3) If it’s seen as being a strategy. If people think that you aren’t really angry, but are merely using confrontational tactics as a strategy, then they won’t believe that you are really passionate about the issue … and so your passion won’t come across and so they won’t take it seriously, and so your strateg will fail. And a number of non-accomodationists have defended it as being a strategy, which thus hurts their own cause.

For passion and anger to work, it has to be seen as a genuine reaction to issues. If it is, then generally it will be measured and a reflection of the perception of the person getting angry. If one is getting angry and being confrontational constantly, then that might reflect something about them … and hurt their own cause.

7 Responses to “Does the Atheist Movement have a “Dickishness” Problem?”

  1. Crude Says:

    So, again, it doesn’t look like the atheist movement is any worse than any other group when it comes to being jerks.

    I’m not sure about this. I can name at least a few areas that set the New Atheists apart.

    1) Blasphemy Day. The explanation is that the intention is not to offend, but I think all evidence points to the contrary. On top of that, it wasn’t just some fringe idea thought up by a few people, but something done by as close to a major atheist group as you can get.

    2) Dawkins’ talk about fence sitters and the strategy of mocking and belittling religious believers, specifically with the goal of converting people who are afraid of being laughed at – and the general endorsement of this by New Atheists. What really sets apart the New Atheists from atheists who aren’t part of that group is the willingness and eagerness to mock and belittle people at the drop of a hat. That’s where a good share of the tension with the accommodationists comes with to begin with.

    3) The very existence of the ‘accommodationist’ controversy. Again, that heavily hinges on accommodationists being willing to treat people they disagree with with some amount of respect from the outset (even if only for strategic reasons at times). Not exclusively – there’s also the rejection of the ‘science and religion are compatible’ aspect – but that’s certainly a large part of it. Either way, I think it’s not as easy to find this kind of split with other groups. Keep in mind, this split almost entirely comes down to rhetoric, rather than palpable differences. It’s one thing if, say, NRA supporters dislike politician X because politician X sacrifices 2nd amendment rights. It’s another thing if the NRA supporters dislike politician X because, despite agreeing with them on 2nd amendment rights, he doesn’t treat gun control advocates as idiots and lunatics.

    4) The attitudes of most of their most visible representatives. The problem isn’t just Myers’ comments section – it’s Myers himself. It’s Jerry Coyne who, last I checked, couldn’t have a Christianity-related post without talking about ‘Jeebus’, or coming up with derisive names for who he’s dealing with. (Polkinghorne became ‘Polkie’ when he was talking about him.) The list goes on, and really, it’s not just crazy gnus at the fringes doing these things.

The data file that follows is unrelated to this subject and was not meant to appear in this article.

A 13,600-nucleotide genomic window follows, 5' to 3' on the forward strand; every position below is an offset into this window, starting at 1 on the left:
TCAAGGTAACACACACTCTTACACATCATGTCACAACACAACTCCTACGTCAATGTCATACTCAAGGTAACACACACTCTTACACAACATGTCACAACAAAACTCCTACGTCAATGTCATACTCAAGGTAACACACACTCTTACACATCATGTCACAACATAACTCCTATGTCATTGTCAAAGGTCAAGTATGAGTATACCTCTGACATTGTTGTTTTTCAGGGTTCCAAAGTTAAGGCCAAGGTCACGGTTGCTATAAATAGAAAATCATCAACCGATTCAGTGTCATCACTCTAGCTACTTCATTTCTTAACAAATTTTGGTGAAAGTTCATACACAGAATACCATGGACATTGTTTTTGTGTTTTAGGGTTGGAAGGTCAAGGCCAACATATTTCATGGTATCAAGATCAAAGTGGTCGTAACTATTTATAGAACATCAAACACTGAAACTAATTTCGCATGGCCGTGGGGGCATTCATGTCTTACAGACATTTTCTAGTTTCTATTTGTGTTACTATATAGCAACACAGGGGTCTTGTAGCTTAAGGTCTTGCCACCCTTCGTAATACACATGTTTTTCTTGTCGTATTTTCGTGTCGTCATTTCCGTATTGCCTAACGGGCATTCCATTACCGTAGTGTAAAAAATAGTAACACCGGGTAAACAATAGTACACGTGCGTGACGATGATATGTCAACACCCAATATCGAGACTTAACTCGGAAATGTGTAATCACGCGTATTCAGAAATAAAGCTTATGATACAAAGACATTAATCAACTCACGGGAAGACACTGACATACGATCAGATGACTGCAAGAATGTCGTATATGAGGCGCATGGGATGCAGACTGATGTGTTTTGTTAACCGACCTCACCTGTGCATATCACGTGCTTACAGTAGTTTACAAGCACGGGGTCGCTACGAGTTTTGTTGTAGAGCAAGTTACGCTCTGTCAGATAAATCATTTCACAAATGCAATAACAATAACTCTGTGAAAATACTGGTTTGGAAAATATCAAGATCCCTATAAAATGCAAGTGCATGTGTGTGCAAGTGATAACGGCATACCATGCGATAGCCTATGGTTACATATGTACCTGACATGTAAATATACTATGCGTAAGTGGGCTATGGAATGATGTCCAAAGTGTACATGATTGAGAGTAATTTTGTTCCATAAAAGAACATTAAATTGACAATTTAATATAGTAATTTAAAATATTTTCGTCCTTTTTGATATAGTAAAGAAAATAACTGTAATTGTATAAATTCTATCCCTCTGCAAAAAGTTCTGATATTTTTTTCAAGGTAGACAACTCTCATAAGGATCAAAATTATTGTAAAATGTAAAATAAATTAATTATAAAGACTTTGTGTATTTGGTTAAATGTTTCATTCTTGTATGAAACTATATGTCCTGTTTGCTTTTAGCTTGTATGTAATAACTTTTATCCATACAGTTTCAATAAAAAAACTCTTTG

I suppose one good way to communicate this is just to ask the following: if tomorrow, New Atheists had all their same core beliefs (rejecting of religion, rejection of God, belief government should be secular, belief more people should be atheists, etc), but did not act like jerks – if they didn’t mock or belittle theists without provocation, if they thought that theists were often well-meaning or even intelligent people but ultimately mistaken, etc – would they be at all recognizable as a distinct group of atheists? I don’t think they would. That would have to mean that either that behavior is somehow core to New Atheists, or there’s something about their core beliefs that demands they act like that – which adds up to the same thing.

    • verbosestoic Says:

      I’m not so sure. Remember that this is about the movement as a whole, not just the “New Atheists” portion. So you don’t ask if there are dicks in the atheist movement, just as in the previous post you didn’t ask if there were sexists in the atheist movement, but asked if it was, overall, worse than it is in most comparable groups. Blasphemy Day seems like a specific example of trying to protest something and going for the dramatic and aggressive way instead of the least offensive way possible, but I really do think that most groups make that error as well. The accomodationist debate, you must remember, at least in part was started by the accomodationists calling out the “Gnus” on being aggressive and dickish, and the response given is precisely what I’ve seen on other boards and in other movements, and the scrap is the same kind of scrap. And that the very visible representatives are the jerks also seems to apply to movements as well, like feminism and other rights groups, at least in today’s society.

      If there’s any difference, it might be that in the atheist movement there tends to be more and stronger attempts to justify the actions than in the other movements, but you’d expect that for any group as academic as the atheist movement is.

      • Crude Says:

        Remember that this is about the movement as a whole, not just the “New Atheists” portion.

        But I’m not sure there is an ‘atheist movement’ in general. There are atheists who aren’t New Atheists, sure. But do they have anything resembling a movement? The closest you can get is the American Atheists, and Murray-O’Hare was in many ways a New Atheist predecessor.

        Blasphemy Day seems like a specific example of trying to protest something

        But what were they protesting? ‘Blasphemy laws’? Where? Superficially you’d think ‘in muslim countries’, yet the overwhelming contributions to those videos was anti-Christian.

        And that the very visible representatives are the jerks also seems to apply to movements as well, like feminism and other rights groups, at least in today’s society.